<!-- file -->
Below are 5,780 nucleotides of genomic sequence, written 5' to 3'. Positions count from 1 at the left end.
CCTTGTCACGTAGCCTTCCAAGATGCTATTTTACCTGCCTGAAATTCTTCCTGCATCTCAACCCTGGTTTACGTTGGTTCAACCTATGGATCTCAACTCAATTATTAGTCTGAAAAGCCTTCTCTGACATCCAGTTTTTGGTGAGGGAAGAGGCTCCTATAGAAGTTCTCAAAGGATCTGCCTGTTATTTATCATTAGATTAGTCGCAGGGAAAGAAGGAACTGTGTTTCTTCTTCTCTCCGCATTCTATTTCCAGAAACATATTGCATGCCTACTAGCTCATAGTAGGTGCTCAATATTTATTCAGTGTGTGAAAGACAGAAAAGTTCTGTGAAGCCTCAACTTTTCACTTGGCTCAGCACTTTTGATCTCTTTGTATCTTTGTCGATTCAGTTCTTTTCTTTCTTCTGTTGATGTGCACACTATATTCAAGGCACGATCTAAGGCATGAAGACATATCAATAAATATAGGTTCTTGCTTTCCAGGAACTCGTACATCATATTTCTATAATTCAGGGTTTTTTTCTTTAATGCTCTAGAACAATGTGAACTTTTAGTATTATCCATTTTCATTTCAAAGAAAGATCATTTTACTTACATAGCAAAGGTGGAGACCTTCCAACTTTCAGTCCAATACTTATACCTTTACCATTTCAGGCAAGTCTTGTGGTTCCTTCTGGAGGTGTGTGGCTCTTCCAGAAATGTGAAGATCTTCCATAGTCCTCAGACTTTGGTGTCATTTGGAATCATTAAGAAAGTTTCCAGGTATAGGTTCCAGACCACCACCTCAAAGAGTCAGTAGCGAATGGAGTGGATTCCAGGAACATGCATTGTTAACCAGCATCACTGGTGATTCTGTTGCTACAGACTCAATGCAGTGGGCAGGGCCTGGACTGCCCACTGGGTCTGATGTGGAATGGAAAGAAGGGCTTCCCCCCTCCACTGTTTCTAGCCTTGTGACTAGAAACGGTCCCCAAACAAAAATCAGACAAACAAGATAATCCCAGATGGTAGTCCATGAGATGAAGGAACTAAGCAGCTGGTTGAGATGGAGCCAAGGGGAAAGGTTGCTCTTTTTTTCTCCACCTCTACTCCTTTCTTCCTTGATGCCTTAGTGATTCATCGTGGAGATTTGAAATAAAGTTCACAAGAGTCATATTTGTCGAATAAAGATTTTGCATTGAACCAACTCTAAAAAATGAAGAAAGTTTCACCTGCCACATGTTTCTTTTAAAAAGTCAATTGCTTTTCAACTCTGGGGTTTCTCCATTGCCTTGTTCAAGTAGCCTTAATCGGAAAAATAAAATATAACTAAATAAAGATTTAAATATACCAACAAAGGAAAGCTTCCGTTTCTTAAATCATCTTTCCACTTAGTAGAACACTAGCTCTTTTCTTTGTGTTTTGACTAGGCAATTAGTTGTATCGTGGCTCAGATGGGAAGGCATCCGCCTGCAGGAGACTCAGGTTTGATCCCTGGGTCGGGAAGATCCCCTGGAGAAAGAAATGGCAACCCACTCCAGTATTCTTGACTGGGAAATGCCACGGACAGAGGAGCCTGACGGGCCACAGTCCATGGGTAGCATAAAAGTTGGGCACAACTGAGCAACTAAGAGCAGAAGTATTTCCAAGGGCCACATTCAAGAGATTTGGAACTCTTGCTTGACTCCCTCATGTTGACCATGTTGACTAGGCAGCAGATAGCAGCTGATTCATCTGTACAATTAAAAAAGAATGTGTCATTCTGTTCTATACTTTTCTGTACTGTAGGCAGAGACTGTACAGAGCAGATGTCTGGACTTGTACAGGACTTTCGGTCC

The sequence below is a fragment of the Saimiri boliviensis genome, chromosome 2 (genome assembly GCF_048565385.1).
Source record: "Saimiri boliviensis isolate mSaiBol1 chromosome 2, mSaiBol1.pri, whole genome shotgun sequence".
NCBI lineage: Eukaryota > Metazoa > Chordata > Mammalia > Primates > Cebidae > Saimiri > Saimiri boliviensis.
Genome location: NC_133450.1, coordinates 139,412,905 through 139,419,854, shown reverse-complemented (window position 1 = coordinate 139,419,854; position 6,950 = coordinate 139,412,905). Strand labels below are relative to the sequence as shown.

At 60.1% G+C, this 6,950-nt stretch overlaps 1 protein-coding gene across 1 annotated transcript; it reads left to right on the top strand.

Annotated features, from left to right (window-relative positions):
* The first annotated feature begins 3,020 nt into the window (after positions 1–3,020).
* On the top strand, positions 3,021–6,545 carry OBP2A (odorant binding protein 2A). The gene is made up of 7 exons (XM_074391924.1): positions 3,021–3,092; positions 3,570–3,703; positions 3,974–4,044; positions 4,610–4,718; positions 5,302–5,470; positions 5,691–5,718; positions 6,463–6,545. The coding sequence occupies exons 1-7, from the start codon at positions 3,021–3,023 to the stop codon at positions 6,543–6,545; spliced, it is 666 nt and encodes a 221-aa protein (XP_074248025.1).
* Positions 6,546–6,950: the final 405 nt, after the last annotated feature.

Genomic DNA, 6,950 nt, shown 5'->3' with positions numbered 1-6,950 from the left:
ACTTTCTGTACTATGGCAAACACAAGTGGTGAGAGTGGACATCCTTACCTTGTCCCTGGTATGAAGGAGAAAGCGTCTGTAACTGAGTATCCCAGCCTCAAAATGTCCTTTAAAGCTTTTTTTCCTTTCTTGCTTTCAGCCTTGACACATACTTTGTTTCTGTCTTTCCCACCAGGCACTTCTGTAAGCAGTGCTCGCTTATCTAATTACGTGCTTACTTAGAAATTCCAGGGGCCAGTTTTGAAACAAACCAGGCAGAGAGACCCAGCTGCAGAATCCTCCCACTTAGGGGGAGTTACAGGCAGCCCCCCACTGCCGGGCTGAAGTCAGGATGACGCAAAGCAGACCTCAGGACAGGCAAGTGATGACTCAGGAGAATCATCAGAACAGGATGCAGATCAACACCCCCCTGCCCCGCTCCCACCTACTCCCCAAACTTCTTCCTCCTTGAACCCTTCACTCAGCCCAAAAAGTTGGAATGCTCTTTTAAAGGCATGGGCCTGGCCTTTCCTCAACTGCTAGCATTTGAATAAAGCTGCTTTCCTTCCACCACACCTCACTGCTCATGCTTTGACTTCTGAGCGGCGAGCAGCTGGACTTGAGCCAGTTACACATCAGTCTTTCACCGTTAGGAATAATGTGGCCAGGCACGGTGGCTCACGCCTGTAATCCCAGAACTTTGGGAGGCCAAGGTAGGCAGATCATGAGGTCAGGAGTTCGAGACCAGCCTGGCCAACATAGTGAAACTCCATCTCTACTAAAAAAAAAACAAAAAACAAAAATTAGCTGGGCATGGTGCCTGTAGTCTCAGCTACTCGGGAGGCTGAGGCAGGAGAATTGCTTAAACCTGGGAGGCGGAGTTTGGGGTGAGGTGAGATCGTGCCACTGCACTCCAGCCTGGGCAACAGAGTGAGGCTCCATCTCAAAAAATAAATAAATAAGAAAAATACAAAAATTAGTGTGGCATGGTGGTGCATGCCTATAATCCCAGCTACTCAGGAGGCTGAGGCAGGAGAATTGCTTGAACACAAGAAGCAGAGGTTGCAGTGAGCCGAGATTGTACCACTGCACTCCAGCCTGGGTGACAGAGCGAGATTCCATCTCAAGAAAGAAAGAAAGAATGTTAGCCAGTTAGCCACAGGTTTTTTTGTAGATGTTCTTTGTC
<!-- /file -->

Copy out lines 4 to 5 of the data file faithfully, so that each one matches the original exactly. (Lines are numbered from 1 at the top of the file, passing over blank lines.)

Source record: "Saimiri boliviensis isolate mSaiBol1 chromosome 2, mSaiBol1.pri, whole genome shotgun sequence".
NCBI lineage: Eukaryota > Metazoa > Chordata > Mammalia > Primates > Cebidae > Saimiri > Saimiri boliviensis.